WASHINGTON -- House Republicans unveiled their latest budget outline on Tuesday, sticking to their plans to try to repeal so-called Obamacare, cut domestic programs ranging from Medicaid to college grants and require future Medicare patients to bear more of the program's cost.
The point is to prove it's possible to balance the budget within 10 years by simply cutting spending and avoiding further tax hikes, even though the fiscal blueprint released Tuesday by Budget Committee Chairman Paul Ryan, R-Wis., will be dead on arrival with the White House and Democrats controlling the Senate.
The latest Ryan plan generally resembles prior ones, relying on higher tax revenues enacted in January and improved Medicare cost estimates -- along with somewhat sharper spending cuts -- to promise balance.
Senate Democrats plan to offer a counterproposal on Wednesday with higher spending on domestic programs and additional tax hikes on top of the higher rates imposed on top-bracket earners in January. That plan will, in turn, arrive as a dead letter in the GOP-controlled House.
At issue on Tuesday and beyond is the arcane and partisan congressional budget process, one that is unlikely to illustrate a path forward in a gridlocked Washington. At stake are so-called budget resolutions, which are nonbinding measures that have the potential to stake out parameters for follow-up legislation cutting spending and rewriting the complex U.S. tax code.
But this year's dueling GOP and Democratic budget proposals are more about defining political differences -- as if last year's elections didn't do enough of that -- than charting a path forward toward a solution. Congressional budgets often simply state party positions, and invariably are partisan endeavors.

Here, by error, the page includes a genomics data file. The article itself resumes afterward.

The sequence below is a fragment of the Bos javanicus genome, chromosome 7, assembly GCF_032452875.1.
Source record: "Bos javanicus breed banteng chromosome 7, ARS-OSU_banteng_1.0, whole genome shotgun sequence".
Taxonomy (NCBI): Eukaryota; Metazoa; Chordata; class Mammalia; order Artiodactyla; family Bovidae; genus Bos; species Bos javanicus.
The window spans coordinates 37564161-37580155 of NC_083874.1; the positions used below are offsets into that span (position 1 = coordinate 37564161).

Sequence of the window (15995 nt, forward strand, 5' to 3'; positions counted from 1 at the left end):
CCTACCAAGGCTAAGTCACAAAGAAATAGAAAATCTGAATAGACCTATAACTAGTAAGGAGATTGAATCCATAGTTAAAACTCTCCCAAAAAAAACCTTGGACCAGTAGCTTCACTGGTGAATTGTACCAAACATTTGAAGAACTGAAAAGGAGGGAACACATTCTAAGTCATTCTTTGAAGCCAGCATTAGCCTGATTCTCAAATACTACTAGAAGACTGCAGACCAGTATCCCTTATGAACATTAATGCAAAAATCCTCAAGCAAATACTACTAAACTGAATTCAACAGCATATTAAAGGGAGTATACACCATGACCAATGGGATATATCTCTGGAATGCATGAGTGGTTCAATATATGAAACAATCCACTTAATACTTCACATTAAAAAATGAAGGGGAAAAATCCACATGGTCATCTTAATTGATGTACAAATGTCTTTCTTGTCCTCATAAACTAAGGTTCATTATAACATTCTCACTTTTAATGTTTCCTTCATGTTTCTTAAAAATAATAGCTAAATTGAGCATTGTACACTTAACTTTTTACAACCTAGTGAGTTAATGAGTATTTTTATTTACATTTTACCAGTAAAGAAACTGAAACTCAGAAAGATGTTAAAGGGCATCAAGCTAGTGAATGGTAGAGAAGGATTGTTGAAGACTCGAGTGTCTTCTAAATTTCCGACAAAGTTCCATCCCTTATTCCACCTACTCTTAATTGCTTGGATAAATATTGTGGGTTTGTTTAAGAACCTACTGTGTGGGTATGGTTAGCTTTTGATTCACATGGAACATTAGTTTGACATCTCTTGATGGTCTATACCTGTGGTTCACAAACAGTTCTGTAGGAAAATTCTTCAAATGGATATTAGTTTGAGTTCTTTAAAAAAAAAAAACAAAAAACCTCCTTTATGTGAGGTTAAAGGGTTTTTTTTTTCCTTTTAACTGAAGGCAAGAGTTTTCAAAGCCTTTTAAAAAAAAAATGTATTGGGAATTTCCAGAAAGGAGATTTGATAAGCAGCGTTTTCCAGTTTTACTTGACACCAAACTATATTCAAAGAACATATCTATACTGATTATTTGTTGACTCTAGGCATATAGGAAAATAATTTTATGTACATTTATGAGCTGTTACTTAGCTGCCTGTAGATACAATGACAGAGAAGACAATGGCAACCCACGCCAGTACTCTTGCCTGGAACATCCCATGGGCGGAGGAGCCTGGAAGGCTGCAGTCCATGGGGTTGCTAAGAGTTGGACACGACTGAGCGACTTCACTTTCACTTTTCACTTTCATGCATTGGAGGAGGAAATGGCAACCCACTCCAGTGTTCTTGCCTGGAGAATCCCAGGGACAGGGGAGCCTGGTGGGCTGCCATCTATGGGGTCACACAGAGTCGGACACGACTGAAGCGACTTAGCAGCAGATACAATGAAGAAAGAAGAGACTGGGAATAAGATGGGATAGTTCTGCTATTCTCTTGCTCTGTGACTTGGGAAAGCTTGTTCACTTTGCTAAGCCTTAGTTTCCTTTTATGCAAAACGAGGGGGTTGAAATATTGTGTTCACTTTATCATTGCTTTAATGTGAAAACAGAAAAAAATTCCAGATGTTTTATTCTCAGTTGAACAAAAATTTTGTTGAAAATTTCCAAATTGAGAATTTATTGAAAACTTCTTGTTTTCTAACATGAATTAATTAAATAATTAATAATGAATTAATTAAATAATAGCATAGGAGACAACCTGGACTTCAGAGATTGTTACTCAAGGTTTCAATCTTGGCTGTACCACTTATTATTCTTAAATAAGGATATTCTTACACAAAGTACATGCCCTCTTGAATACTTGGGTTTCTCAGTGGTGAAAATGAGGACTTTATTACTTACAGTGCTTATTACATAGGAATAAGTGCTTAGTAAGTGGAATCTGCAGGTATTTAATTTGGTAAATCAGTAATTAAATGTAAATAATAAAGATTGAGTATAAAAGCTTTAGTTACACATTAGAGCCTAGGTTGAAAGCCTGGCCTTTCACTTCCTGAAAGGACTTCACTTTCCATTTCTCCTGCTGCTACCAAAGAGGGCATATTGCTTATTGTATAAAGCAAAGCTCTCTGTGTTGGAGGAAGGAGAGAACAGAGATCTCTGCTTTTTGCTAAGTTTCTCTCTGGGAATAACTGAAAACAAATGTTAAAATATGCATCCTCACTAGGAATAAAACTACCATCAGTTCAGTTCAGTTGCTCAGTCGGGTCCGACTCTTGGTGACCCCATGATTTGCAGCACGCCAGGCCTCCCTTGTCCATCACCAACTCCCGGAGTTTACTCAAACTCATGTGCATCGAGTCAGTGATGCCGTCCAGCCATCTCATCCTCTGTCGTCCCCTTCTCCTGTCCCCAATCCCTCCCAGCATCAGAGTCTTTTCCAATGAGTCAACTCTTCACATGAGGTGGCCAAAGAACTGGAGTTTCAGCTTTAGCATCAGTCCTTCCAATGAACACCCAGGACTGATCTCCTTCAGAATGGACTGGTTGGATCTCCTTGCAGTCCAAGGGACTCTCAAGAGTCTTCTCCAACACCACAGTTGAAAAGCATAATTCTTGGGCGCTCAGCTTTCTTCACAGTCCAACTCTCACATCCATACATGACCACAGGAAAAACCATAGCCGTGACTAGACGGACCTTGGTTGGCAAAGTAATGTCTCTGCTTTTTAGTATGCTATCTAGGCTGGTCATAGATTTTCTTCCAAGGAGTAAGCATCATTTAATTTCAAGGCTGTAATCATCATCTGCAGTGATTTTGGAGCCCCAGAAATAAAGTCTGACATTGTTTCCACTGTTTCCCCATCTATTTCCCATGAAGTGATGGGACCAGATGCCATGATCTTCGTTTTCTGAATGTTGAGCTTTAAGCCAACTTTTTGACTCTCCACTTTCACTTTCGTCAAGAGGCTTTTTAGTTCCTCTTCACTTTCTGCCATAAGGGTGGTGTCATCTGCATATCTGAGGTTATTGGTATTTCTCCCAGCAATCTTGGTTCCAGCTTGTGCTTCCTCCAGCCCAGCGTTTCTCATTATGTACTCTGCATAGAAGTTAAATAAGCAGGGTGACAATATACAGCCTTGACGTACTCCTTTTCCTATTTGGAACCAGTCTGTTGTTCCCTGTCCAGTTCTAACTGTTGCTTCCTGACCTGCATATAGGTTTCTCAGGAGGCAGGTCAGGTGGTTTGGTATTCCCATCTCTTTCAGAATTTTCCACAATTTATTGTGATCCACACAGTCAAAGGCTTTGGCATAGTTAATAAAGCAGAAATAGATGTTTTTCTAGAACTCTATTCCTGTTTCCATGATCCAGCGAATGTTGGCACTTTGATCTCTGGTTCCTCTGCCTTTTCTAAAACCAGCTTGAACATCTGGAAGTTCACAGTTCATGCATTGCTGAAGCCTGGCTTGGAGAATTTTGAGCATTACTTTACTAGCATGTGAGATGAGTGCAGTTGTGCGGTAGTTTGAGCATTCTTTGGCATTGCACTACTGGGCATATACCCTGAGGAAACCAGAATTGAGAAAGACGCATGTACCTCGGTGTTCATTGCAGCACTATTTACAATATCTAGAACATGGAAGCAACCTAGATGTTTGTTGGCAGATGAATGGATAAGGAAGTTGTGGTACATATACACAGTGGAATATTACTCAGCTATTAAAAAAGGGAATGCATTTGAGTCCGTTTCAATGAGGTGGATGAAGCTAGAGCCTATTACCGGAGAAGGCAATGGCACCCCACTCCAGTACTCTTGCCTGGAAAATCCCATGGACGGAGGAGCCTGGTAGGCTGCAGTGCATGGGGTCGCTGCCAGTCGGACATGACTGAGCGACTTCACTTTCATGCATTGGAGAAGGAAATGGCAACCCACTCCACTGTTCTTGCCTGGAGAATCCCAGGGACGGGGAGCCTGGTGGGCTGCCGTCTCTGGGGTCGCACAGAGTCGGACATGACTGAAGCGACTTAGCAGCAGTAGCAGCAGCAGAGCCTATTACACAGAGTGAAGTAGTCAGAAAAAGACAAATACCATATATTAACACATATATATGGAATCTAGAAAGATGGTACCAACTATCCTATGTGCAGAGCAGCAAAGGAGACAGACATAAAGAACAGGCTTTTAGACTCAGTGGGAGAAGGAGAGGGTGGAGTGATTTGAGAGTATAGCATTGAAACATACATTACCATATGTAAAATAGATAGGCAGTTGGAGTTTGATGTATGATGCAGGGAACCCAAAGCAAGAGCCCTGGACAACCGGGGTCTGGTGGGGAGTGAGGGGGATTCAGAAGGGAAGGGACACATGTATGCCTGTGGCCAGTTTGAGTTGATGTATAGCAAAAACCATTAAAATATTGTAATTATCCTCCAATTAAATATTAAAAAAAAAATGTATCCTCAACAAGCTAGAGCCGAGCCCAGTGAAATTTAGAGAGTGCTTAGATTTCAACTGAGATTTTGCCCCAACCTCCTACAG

The partisan exercise comes even as President Barack Obama travels to Capitol Hill later on Tuesday to meet with Senate Democrats in an attempt to resuscitate his failed efforts for bipartisanship.
Ryan, who became a national GOP figure as the losing vice presidential nominee last year, has for now settled back into his wonkish role as Budget Committee chairman and chief tutor for dozens of relatively junior Republicans. He's also armed with a full battery of budget bromides.
"You cannot continue to kick the can down the road," Ryan said Tuesday. "You cannot continue to spend money we just don't have."
"On the current path, we'll spend $46 trillion over the next 10 years. Under our proposal, we'll spend $41 trillion," Ryan said in an op-ed in the Wall St. Journal. "On the current path, spending will increase by 5 percent each year. Under our proposal, it will increase by 3.4 percent."
Ryan's plan promises to cut the deficit from $845 billion this year to $528 billion in the 2014 budget year that starts in October. It would drop to $125 billion in 2015 and hover pretty much near balance for several years before registering a $7 billion surplus in 2023.
The White House weighed in against the Ryan plan, saying it would turn Medicare into a voucher program and protect the wealthy from tax increases.
"While the House Republican budget aims to reduce the deficit, the math just doesn't add up," said White House Press Secretary Jay Carney. "Deficit reduction that asks nothing from the wealthiest Americans has serious consequences for the middle class."